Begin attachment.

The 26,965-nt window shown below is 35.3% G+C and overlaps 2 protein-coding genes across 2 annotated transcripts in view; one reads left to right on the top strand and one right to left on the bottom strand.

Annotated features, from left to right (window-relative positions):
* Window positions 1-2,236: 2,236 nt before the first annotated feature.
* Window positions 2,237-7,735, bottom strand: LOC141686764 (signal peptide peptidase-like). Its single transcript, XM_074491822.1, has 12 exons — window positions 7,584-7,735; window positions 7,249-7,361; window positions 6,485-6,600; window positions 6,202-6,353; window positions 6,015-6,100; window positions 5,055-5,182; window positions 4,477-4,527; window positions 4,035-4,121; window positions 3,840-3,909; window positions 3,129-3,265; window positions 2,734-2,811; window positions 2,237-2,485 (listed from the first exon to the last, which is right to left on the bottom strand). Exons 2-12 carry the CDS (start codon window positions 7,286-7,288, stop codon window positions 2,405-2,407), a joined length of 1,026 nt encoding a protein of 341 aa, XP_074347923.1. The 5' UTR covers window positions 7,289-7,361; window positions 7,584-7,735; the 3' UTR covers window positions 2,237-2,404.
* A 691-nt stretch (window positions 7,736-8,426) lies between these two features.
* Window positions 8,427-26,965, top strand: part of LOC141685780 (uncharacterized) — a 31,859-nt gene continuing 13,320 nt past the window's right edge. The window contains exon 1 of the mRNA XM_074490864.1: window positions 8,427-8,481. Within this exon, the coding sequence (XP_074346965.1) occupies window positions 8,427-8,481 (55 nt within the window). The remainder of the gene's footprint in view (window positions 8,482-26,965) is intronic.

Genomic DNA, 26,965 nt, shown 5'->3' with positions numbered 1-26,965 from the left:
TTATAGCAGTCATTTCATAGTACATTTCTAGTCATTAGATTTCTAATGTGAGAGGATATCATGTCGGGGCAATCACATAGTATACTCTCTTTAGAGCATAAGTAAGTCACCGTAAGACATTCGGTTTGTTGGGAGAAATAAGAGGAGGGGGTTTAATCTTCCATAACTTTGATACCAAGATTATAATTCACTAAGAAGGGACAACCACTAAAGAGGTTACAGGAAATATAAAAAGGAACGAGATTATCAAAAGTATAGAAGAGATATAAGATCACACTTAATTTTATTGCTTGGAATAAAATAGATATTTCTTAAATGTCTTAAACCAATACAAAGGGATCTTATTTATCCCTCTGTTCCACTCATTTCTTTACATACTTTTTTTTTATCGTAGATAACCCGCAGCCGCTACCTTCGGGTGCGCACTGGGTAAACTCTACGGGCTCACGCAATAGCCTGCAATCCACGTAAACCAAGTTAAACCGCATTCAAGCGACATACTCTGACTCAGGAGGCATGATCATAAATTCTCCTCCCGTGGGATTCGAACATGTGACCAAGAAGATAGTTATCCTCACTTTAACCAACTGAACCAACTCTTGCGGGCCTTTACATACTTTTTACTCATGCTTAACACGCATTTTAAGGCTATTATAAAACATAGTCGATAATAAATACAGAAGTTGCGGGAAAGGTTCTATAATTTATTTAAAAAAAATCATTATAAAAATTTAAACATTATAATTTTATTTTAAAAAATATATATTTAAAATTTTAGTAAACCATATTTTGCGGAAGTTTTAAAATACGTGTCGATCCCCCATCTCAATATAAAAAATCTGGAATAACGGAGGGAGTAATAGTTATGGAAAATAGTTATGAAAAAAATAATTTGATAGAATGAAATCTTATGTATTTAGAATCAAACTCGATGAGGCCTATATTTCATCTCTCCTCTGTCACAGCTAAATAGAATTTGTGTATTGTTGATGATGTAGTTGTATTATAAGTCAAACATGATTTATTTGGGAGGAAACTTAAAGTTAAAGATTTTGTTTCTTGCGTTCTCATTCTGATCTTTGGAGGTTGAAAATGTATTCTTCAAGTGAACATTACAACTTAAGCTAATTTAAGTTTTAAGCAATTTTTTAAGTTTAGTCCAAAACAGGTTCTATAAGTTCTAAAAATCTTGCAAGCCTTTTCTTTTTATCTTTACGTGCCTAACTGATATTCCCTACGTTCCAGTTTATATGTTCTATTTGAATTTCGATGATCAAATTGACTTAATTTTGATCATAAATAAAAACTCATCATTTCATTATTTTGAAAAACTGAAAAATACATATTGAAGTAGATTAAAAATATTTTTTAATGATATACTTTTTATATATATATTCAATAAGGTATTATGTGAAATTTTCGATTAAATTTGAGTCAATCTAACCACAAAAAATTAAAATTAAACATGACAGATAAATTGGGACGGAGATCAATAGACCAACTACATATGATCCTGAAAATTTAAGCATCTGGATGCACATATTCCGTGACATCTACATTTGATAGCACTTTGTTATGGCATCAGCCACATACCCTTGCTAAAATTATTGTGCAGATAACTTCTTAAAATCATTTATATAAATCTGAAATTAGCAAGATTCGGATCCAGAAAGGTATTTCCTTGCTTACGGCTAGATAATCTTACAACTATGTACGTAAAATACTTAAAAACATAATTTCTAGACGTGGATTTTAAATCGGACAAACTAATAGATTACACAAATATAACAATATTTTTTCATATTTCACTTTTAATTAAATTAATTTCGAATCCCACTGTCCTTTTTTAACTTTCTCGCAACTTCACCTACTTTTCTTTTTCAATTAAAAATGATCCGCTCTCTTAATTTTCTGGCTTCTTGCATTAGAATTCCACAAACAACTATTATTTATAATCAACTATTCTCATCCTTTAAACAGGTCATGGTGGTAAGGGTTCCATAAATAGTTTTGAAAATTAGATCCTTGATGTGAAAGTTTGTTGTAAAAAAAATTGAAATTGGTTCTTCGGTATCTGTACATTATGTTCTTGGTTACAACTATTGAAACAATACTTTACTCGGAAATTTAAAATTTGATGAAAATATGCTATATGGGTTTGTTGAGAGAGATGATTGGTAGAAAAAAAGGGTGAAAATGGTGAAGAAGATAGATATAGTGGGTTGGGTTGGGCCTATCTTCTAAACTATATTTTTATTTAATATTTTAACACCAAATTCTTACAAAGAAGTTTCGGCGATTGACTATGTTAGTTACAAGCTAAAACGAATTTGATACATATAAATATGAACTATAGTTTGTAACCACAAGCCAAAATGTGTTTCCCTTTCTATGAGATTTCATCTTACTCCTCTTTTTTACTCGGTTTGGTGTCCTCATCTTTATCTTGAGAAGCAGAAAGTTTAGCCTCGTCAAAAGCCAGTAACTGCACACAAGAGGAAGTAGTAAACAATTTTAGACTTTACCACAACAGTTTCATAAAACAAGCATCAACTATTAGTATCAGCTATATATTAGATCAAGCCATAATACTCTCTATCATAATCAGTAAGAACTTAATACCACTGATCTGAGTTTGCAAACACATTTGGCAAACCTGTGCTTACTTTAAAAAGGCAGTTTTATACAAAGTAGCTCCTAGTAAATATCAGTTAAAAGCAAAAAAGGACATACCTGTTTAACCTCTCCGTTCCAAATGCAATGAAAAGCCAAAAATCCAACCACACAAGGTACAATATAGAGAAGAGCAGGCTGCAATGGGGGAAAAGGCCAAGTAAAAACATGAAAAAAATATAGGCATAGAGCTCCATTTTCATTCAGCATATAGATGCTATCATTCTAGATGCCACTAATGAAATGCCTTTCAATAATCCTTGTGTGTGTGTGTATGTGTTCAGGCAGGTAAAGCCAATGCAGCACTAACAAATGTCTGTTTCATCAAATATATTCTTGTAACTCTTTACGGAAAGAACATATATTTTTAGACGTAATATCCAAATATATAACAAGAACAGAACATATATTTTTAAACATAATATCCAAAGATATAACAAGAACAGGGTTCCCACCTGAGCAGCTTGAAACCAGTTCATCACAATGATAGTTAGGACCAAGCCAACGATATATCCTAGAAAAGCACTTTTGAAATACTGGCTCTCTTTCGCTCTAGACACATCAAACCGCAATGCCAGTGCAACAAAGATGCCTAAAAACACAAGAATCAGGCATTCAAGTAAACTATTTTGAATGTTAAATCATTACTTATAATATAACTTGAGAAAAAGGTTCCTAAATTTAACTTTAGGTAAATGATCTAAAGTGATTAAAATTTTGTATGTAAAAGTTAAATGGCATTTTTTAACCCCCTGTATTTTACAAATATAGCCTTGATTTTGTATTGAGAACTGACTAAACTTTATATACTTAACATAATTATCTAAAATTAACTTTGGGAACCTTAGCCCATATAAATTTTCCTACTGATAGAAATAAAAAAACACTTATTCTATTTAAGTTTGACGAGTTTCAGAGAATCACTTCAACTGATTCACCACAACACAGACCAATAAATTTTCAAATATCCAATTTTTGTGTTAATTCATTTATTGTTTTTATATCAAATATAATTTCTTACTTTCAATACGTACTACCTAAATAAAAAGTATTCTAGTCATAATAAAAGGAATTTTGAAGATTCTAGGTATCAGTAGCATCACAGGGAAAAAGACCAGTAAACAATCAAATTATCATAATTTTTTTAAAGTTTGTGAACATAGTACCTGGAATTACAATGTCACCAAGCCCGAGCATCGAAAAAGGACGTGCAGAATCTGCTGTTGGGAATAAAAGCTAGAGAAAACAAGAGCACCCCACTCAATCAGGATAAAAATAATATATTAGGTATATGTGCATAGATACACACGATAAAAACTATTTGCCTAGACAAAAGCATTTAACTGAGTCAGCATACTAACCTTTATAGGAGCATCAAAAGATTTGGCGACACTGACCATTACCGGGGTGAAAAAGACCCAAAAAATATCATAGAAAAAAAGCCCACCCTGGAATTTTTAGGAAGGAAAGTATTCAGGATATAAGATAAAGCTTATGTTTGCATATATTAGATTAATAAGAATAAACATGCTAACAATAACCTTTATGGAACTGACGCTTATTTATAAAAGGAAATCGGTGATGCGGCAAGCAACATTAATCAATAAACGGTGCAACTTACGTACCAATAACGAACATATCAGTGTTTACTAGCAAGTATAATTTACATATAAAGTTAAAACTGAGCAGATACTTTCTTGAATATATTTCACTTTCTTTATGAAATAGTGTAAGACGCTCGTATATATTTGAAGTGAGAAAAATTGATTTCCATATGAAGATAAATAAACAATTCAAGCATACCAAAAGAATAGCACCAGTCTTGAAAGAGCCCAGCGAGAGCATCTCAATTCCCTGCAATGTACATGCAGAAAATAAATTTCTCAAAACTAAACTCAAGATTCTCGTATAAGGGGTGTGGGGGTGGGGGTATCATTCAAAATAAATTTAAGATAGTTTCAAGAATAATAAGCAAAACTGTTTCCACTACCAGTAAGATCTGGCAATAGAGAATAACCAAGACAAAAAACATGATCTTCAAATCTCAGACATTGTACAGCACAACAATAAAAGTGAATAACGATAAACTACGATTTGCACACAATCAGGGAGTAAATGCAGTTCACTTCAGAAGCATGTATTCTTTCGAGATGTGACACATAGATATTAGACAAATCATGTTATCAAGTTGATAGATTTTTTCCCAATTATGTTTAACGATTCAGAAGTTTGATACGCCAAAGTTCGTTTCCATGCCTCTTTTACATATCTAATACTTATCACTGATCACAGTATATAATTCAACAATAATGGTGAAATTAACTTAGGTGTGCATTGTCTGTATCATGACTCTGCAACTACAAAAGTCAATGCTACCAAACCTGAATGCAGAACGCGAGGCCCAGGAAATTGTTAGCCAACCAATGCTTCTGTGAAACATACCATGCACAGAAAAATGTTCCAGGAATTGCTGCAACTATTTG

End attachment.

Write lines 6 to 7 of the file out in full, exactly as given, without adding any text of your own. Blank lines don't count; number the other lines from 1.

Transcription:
* Window positions 8,427-26,965, top strand: part of LOC141685780 (uncharacterized) — a 31,859-nt gene continuing 13,320 nt past the window's right edge. The window contains exon 1 of the mRNA XM_074490864.1: window positions 8,427-8,481. Within this exon, the coding sequence (XP_074346965.1) occupies window positions 8,427-8,481 (55 nt within the window). The remainder of the gene's footprint in view (window positions 8,482-26,965) is intronic.

Genomic DNA, 26,965 nt, shown 5'->3' with positions numbered 1-26,965 from the left: